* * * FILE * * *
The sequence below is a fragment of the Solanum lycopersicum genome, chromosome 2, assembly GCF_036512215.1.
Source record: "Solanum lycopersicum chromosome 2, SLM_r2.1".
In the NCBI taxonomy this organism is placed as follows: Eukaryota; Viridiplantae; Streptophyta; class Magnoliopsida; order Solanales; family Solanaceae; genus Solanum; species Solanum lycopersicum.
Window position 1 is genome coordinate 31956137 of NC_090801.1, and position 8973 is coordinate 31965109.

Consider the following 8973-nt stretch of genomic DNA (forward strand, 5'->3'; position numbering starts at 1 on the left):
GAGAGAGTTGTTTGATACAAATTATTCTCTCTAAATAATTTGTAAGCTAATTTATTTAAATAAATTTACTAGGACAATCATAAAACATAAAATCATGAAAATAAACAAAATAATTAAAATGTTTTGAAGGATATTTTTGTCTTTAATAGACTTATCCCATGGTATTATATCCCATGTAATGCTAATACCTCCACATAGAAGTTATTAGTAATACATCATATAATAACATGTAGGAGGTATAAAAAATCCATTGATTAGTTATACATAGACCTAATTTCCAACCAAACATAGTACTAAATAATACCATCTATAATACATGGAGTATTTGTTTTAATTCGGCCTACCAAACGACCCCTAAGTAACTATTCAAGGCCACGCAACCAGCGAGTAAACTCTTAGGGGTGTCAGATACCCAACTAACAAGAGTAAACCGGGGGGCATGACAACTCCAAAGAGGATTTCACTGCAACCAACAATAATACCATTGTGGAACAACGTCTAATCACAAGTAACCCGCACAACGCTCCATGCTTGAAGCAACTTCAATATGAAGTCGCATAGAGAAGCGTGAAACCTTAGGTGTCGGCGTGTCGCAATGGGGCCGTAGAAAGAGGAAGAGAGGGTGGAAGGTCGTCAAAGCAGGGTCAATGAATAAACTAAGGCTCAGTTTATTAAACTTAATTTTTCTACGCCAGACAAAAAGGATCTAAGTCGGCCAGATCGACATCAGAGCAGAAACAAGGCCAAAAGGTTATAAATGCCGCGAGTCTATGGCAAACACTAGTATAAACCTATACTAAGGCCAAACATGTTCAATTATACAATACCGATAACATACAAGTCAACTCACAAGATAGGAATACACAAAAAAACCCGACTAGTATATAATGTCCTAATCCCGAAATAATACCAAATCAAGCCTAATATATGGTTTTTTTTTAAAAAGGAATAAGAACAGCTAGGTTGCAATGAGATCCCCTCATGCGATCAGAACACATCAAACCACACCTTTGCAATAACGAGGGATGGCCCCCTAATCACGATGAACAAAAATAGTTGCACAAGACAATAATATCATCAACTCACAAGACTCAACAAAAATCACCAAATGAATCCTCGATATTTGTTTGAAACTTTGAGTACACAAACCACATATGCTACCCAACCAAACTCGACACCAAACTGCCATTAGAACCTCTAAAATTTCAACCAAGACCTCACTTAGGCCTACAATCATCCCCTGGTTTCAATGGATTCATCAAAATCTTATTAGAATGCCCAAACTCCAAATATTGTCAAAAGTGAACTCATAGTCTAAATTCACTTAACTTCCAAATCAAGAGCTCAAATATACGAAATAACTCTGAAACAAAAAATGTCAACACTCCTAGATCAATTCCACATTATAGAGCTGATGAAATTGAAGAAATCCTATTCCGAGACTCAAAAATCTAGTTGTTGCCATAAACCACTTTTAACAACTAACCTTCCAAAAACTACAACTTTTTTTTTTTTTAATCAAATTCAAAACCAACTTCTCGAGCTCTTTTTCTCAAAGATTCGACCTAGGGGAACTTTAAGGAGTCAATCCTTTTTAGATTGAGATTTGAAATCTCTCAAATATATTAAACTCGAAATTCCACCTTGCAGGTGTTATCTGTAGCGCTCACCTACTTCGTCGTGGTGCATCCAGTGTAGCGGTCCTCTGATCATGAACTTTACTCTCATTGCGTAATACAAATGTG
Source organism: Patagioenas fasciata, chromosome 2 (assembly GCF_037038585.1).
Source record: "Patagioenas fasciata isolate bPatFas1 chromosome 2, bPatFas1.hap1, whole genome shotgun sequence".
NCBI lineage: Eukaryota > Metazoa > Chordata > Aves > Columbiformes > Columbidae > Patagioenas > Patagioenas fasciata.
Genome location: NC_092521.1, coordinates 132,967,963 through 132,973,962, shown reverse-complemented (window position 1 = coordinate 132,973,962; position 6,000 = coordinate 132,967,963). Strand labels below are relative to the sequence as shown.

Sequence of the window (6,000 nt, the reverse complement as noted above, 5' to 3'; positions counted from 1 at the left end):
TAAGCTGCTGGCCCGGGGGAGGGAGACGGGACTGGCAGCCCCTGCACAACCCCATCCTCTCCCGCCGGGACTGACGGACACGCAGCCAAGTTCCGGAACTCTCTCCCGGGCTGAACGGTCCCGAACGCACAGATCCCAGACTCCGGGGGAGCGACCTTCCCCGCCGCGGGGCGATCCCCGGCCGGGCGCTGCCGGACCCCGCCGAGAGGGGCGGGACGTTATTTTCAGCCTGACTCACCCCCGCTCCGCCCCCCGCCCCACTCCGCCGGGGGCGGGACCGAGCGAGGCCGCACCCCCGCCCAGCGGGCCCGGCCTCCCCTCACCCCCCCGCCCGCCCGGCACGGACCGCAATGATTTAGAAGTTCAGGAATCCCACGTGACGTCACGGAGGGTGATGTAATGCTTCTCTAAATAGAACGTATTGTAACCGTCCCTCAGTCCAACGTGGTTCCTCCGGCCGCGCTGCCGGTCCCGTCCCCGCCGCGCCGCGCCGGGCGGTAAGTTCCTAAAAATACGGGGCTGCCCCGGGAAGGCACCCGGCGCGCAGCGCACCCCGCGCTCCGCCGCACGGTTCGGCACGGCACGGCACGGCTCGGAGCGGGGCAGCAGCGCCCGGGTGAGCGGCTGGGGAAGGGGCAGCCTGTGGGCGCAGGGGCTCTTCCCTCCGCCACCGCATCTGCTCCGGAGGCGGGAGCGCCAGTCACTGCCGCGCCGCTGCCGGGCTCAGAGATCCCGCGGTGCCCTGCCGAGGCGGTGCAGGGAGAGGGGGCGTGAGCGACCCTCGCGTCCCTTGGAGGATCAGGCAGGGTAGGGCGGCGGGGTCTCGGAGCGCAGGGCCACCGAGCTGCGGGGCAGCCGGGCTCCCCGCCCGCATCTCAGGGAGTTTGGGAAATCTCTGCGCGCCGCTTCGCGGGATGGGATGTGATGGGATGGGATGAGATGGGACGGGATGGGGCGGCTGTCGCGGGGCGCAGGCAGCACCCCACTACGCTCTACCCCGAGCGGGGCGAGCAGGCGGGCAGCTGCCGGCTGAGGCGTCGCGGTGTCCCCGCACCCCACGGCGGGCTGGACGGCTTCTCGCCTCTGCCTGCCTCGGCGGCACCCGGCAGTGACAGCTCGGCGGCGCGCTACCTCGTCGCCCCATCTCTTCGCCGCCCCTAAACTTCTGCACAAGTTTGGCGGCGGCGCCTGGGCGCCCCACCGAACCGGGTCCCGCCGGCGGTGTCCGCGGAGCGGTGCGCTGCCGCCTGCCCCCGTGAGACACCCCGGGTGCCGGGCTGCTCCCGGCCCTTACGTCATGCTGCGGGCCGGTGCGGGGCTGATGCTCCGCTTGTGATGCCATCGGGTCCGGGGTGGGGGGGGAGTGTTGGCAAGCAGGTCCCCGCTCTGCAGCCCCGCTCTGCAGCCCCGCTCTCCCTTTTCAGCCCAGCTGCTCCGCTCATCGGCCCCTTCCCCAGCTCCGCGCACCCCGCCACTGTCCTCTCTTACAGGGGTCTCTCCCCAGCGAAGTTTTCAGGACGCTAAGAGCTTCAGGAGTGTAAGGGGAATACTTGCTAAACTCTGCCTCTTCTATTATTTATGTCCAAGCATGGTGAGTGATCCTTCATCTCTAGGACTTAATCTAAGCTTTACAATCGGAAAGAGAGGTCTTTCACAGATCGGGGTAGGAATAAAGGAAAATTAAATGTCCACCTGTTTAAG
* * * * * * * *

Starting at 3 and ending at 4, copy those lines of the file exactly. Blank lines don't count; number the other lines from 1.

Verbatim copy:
In the NCBI taxonomy this organism is placed as follows: Eukaryota; Viridiplantae; Streptophyta; class Magnoliopsida; order Solanales; family Solanaceae; genus Solanum; species Solanum lycopersicum.
Window position 1 is genome coordinate 31956137 of NC_090801.1, and position 8973 is coordinate 31965109.